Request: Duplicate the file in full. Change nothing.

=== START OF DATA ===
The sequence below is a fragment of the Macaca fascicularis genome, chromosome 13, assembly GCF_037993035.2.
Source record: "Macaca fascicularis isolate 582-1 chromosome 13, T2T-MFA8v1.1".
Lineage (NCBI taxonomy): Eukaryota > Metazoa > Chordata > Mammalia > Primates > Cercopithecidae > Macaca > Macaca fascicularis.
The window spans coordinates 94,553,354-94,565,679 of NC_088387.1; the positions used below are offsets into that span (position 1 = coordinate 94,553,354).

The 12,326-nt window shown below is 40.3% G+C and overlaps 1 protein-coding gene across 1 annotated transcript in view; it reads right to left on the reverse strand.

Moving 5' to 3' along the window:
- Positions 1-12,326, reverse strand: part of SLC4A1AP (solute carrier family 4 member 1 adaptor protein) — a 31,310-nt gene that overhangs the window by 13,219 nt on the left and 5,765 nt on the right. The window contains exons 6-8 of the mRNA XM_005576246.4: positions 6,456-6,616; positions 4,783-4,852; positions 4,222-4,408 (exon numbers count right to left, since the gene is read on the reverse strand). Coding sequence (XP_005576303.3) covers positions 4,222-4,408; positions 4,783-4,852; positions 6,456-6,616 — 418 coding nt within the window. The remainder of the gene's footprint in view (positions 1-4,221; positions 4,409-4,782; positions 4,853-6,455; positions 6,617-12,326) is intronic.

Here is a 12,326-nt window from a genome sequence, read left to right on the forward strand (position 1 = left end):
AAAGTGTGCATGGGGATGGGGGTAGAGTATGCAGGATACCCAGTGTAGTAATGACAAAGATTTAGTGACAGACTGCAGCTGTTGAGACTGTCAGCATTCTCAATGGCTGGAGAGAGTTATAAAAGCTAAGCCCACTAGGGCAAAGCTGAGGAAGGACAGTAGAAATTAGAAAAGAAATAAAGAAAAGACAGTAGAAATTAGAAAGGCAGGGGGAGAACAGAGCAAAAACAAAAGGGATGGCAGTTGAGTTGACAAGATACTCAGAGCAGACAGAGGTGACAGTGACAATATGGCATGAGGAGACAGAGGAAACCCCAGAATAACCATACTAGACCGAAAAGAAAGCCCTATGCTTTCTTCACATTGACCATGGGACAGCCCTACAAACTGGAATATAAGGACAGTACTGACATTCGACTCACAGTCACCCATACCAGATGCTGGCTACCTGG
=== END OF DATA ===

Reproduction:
The sequence below is a fragment of the Macaca fascicularis genome, chromosome 13, assembly GCF_037993035.2.
Source record: "Macaca fascicularis isolate 582-1 chromosome 13, T2T-MFA8v1.1".
Lineage (NCBI taxonomy): Eukaryota > Metazoa > Chordata > Mammalia > Primates > Cercopithecidae > Macaca > Macaca fascicularis.
The window spans coordinates 94,553,354-94,565,679 of NC_088387.1; the positions used below are offsets into that span (position 1 = coordinate 94,553,354).

The 12,326-nt window shown below is 40.3% G+C and overlaps 1 protein-coding gene across 1 annotated transcript in view; it reads right to left on the reverse strand.

Moving 5' to 3' along the window:
- Positions 1-12,326, reverse strand: part of SLC4A1AP (solute carrier family 4 member 1 adaptor protein) — a 31,310-nt gene that overhangs the window by 13,219 nt on the left and 5,765 nt on the right. The window contains exons 6-8 of the mRNA XM_005576246.4: positions 6,456-6,616; positions 4,783-4,852; positions 4,222-4,408 (exon numbers count right to left, since the gene is read on the reverse strand). Coding sequence (XP_005576303.3) covers positions 4,222-4,408; positions 4,783-4,852; positions 6,456-6,616 — 418 coding nt within the window. The remainder of the gene's footprint in view (positions 1-4,221; positions 4,409-4,782; positions 4,853-6,455; positions 6,617-12,326) is intronic.

Here is a 12,326-nt window from a genome sequence, read left to right on the forward strand (position 1 = left end):
AAAGTGTGCATGGGGATGGGGGTAGAGTATGCAGGATACCCAGTGTAGTAATGACAAAGATTTAGTGACAGACTGCAGCTGTTGAGACTGTCAGCATTCTCAATGGCTGGAGAGAGTTATAAAAGCTAAGCCCACTAGGGCAAAGCTGAGGAAGGACAGTAGAAATTAGAAAAGAAATAAAGAAAAGACAGTAGAAATTAGAAAGGCAGGGGGAGAACAGAGCAAAAACAAAAGGGATGGCAGTTGAGTTGACAAGATACTCAGAGCAGACAGAGGTGACAGTGACAATATGGCATGAGGAGACAGAGGAAACCCCAGAATAACCATACTAGACCGAAAAGAAAGCCCTATGCTTTCTTCACATTGACCATGGGACAGCCCTACAAACTGGAATATAAGGACAGTACTGACATTCGACTCACAGTCACCCATACCAGATGCTGGCTACCTGG